Best Stock Sectors Before a Recession
Another strategy to use before the coming recession might be repositioning into sectors that are not as expensive as the overall market. The chart here shows the forward price-to-earnings ratio of each sector of the economy. That’s the price of the stocks in the sector divided by the combined earnings analysts think the companies will report over the next year.
You see here that the S&P 500 market index is trading at a price of 16.2-times expected earnings of the companies in the index. That’s a premium of almost 13% over the ten-year average at 14.8-times forward earnings. Some of the individual sectors are even more expensive with stocks in Information Technology trading for a 29% premium on their ten-year average.
But there are pockets of value still in the market with stocks of financial companies and energy companies trading below their long-term valuations. This isn’t to say that all financial or energy companies are good investments but there certainly does seem to be more value opportunities compared to the more expensive sectors.
You can take this information and invest broadly across the value sectors, investing in funds like the Financials Select Sector Fund or look for best-of-breed companies within these sectors.
You can also rebalance your portfolio to some of the traditionally-safe sectors and into cash before the recession. Research by Fidelity shows the average returns of sectors during a recession as well as how often the sectors produced a positive return.
Of the 11 sectors studied, five have produced positive returns during recessions with three of those sectors; Consumer Staples, Utilities, and Health Care all generating positive returns in 70% or more of the recessions studied. Compare that against a sector like technology, which we already know is expensive on a PE basis, that has averaged a negative 8% return during recessions.
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Stress-Free Investing Before a Stock Market Crash
This strategy might still be a little more market timing than a lot of you want…and there’s nothing wrong with that at all. The vast majority of investors would do very well to invest in a diversified portfolio, make regular deposits and take a stress-free approach. I’m talking about just investing in a handful of funds and stocks, not trying to change your investments in different sectors but just hanging on for the long-run.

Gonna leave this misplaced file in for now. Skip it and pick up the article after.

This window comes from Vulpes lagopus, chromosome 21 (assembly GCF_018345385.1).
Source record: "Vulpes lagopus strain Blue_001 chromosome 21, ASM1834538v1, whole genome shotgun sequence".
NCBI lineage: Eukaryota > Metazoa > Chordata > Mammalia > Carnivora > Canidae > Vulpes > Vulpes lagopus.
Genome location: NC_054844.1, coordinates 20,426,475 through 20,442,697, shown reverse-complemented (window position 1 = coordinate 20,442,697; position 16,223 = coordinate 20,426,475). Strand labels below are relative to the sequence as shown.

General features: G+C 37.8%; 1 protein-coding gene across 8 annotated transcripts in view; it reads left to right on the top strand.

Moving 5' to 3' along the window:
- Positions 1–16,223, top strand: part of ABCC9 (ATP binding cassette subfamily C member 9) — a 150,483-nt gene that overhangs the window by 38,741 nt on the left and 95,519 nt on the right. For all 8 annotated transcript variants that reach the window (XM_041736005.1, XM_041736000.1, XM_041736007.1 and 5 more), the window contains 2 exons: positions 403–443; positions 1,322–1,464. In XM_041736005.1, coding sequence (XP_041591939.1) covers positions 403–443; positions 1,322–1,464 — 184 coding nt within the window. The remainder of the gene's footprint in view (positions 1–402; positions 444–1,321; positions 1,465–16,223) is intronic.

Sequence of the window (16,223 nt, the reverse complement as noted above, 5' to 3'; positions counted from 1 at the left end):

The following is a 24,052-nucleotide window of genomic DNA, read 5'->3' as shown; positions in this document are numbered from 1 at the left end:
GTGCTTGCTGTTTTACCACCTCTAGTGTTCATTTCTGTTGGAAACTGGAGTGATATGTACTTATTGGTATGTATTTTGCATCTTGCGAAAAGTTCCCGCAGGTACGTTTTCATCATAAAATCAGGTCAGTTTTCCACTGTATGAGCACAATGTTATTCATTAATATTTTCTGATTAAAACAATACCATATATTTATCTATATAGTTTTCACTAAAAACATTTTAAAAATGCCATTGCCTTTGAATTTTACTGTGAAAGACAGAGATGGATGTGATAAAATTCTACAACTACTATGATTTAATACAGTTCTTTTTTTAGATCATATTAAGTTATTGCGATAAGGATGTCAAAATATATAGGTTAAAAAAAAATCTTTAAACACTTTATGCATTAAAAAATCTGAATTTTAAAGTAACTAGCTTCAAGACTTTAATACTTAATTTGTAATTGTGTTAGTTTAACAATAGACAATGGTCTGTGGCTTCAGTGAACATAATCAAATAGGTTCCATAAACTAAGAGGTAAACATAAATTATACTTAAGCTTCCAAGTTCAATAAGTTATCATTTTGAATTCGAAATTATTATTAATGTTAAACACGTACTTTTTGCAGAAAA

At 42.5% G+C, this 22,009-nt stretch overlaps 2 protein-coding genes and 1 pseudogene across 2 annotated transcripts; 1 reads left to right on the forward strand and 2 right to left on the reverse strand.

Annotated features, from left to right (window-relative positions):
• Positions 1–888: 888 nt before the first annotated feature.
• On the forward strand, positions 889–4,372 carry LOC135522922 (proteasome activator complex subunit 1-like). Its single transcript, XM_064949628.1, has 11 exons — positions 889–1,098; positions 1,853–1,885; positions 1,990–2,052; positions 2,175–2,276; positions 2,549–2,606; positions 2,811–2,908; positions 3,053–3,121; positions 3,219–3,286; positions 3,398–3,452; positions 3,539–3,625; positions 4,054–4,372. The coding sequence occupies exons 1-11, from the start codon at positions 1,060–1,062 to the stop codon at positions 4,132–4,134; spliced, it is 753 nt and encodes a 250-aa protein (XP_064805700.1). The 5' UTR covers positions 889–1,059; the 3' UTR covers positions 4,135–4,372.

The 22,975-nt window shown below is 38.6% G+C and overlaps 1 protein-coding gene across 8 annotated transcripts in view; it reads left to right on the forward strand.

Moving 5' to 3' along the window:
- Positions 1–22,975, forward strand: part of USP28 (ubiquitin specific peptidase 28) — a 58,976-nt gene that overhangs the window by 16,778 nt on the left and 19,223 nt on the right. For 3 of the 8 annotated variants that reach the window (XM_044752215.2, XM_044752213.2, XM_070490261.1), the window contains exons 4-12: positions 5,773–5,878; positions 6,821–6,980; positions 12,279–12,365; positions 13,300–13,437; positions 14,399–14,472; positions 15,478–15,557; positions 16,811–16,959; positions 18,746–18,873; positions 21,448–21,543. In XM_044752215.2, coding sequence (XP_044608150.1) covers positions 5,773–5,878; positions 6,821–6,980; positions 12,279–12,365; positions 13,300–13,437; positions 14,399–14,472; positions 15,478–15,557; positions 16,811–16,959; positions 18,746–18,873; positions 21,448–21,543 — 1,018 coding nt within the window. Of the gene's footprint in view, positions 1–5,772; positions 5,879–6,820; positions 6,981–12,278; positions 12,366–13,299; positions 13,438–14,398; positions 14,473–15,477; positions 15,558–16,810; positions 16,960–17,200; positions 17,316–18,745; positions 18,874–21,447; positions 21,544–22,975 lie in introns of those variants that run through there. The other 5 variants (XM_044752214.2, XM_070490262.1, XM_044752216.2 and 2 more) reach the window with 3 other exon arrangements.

You still need to watch the amount of money you have in stocks, bonds and real estate though. After more than ten years of a bull market, most investors have way more in stocks than is safe.
For example, if you had a 50/50 portfolio of stocks and bonds in March 2009, you would now have over 75% of your portfolio invested in stocks. Stocks have returned an annualized 17% return while bonds have lagged with a 4.% return over the period.
Having more money in stocks over the last ten years has certainly paid off but now it leaves you hugely exposed to a stock market crash. If we get another crash like the 2009 disaster and stocks lose half their value, your nest egg is going to fall off a cliff.
So even if you don’t want to use some of the strategies here, repositioning in different stock sectors, you still need to rebalance back to your target percentages in stocks, bonds and real estate. I'd say that's the minimum you need to do before a recession or stock market crash. It might not save you from losing something during a crash but it will protect much of your portfolio and get you ready to take advantage of the rebound.